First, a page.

Greg Pollman, the current winemaker at Valley Vineyards, joined the team in 1986. He started working at Fountain Wine Cellars in Cincinnati in 1974 and went to Sublette Winery in Cincinnati in the late 70s. Asked to describe Greg’s style of wine-making, Joe says, “Greg is a winemaker who wins gold medals with his Cabernet Sauvignon and he wins gold medals on a Catawba…. for most, that’s incredibly bizarre. Most are focused even more… red or whites… let alone hybrids. But he does everything. Even his Concord wins a gold medal. And that’s why, over the years, I think that they kept him, even though as a winemaker, he’s not an inexpensive cost for the business. But no matter what wine we have, he does it well.”

    Today, a third generation of the Schuchter family works for the winery, Joe and Kyle, sons of Kenny Joe and Dodie, as well as their older sister, Tiffany, play integral roles in the family business.

    Of course a great deal has changed since the founding by Ken Schuchter and some things have remained the same. Although the state of Ohio boasts over 140 wineries and the second largest American Viticultural Area (AVA) in the U.S., the brand that “Ohio wines” represent is far from the reputation of that of California or even Oregon and Washington enjoy. valleyvineyards2

    The tradition of a “family-farm” and a sense of community has lasted to this day, according to Joe. “When I was a kid, us, the Debevcs, the Ferrantes, the Heinemans, we all sat down to dinner, and brought bottles of wine. We all had different family backgrounds but would make a big dinner and everybody would trade little secrets on what they were doing, if somebody had a problem, they would help them out.”

    Valley Vineyards has extended this sense of community, looking at the big picture of the Ohio brand, by fostering goodwill with the new wineries that have sprung up along the way, “If X winery down the street has a big problem with their Chardonnay, you know, Greg will go down there, jokingly try to charge them a fee… and they like that. We want everybody to do just the best that they can. And that’s just how we look at it. I think that… it’s because it’s in our blood and we see the value of it not just being Valley Vineyards has the capability of distributing here and not just getting a big presence, but it can be Ohio as a brand.”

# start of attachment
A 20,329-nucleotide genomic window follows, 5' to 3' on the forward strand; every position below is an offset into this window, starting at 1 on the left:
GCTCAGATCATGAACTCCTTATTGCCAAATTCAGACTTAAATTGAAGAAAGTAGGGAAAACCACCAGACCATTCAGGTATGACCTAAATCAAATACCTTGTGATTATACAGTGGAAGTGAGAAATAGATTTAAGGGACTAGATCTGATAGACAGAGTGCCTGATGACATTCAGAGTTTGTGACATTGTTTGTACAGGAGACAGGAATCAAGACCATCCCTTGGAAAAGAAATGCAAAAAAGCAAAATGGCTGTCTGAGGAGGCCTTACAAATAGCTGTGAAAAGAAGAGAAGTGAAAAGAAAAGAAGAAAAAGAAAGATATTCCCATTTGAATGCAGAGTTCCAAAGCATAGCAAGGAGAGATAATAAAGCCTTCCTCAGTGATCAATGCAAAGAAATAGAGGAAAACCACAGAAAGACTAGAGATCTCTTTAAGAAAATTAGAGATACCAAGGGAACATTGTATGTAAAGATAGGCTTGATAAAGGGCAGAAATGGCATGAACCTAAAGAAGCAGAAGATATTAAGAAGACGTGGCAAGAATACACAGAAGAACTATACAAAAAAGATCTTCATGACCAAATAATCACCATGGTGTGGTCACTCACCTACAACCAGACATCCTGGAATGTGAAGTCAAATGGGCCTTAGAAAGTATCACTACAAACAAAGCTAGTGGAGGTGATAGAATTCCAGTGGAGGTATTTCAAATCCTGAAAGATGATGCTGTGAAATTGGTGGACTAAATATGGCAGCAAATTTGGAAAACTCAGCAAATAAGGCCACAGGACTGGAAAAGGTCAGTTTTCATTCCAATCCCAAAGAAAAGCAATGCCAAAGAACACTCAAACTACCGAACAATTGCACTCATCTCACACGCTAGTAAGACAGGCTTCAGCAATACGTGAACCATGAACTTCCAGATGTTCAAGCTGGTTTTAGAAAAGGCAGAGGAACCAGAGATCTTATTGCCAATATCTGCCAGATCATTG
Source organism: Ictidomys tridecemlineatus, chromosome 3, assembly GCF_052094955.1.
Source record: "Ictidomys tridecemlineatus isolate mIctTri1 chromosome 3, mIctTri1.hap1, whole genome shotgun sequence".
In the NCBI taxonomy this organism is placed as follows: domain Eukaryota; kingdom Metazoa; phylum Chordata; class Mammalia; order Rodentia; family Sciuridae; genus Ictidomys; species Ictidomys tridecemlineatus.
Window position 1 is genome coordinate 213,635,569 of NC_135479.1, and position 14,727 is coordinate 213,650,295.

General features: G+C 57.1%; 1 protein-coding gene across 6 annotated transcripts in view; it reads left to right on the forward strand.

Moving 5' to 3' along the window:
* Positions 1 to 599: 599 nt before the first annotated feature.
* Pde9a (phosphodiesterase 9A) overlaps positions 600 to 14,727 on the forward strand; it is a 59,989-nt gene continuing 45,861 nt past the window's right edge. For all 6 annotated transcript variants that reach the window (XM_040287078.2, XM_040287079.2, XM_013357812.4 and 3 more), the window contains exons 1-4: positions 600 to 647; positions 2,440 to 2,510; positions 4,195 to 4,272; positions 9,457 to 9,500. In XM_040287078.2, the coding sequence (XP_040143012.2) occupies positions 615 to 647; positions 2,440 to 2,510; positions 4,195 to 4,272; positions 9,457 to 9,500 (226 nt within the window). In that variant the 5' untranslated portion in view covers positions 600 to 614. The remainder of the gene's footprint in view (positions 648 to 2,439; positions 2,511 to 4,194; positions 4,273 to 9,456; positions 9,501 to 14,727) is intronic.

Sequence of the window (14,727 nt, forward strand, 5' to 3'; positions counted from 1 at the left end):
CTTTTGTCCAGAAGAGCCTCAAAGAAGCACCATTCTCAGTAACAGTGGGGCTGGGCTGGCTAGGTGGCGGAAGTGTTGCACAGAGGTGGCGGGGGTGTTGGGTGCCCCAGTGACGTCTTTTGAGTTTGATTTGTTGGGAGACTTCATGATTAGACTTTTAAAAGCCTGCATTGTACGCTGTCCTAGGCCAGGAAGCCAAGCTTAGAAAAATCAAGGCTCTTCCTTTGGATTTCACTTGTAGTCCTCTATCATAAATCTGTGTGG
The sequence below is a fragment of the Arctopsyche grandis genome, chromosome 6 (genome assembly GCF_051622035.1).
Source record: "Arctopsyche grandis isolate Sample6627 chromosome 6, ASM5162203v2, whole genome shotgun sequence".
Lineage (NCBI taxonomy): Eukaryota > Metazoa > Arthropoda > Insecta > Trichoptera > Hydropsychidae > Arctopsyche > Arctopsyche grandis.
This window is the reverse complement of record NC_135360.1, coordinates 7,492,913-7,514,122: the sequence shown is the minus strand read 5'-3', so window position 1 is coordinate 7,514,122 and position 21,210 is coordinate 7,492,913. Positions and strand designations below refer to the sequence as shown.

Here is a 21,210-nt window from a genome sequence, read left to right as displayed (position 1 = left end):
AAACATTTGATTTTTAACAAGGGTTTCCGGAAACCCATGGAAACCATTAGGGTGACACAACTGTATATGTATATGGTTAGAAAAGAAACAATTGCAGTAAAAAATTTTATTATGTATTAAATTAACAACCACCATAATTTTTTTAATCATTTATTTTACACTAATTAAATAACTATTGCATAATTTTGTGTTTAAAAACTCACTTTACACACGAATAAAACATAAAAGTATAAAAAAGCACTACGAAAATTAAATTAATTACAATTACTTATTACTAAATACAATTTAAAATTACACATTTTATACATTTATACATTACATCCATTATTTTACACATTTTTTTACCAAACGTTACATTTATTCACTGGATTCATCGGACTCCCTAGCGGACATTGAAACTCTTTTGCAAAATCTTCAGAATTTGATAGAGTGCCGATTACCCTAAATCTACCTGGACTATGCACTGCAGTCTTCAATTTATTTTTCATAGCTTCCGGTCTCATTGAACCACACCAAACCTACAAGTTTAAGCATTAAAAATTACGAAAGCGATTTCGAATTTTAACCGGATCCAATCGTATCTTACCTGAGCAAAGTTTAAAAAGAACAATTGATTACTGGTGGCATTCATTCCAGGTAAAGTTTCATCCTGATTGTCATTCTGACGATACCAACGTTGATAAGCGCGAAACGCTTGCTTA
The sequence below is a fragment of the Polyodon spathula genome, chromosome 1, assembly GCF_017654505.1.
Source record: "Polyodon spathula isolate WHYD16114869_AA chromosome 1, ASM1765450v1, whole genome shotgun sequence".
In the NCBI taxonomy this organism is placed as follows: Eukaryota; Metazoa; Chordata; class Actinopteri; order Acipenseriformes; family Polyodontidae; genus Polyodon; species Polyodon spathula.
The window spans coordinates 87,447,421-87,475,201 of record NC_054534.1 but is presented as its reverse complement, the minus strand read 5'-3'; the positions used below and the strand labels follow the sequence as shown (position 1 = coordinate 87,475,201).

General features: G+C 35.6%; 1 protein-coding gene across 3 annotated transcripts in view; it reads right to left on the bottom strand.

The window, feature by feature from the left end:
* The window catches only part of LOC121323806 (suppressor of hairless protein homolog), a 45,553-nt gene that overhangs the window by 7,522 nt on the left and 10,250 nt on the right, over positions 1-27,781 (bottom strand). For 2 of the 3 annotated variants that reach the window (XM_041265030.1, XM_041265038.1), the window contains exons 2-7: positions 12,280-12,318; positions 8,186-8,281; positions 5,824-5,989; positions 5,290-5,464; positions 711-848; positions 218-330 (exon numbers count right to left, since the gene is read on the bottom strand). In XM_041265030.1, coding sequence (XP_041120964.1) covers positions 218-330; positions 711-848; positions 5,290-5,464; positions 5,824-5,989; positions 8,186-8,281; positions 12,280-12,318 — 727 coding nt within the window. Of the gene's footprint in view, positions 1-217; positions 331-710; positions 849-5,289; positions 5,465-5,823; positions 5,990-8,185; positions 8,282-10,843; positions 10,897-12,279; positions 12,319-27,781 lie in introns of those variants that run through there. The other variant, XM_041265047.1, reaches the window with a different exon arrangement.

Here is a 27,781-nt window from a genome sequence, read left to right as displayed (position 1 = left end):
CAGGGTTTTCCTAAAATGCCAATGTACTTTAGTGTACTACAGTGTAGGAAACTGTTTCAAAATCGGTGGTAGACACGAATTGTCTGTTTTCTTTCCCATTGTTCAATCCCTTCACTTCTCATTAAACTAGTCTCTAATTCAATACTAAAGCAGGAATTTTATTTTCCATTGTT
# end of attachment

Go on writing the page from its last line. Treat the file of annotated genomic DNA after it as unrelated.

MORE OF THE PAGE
This sense of uniting under the label of “Ohio Winery” has even rubbed off on other vintners who have come along later. Joe Henke, owner and winemaker at Henke Winery in Westwood, which was founded in 1973, when asked about competing with other Ohio-based wineries said, “I don’t see it as competition. No, we’re all in this together. When people come in, and if you’re heading in that direction, I’ll draw them a map and get them there. And our websites, we try to enter links so that if you hit ours, you can also print out a route to the next one.”

    This community-oriented mentality has certainly served Valley Vineyards well. Already in 2010, the estate winery has won 13 awards from the Ohio Wine Competition, 4 medals from the 2010 Finger Lakes International Wine Competition, and they took a bronze at the Cincinnati International Wine Festival for a total of 18 awards in four months.

    In honor of the forty-year anniversary of the founding of Valley Vineyards, the family has brought back some discontinued traditions and introduced what may become some new ones.

    Look for Part Two of “Cincinnati Secrets: Valley Vineyards” next week.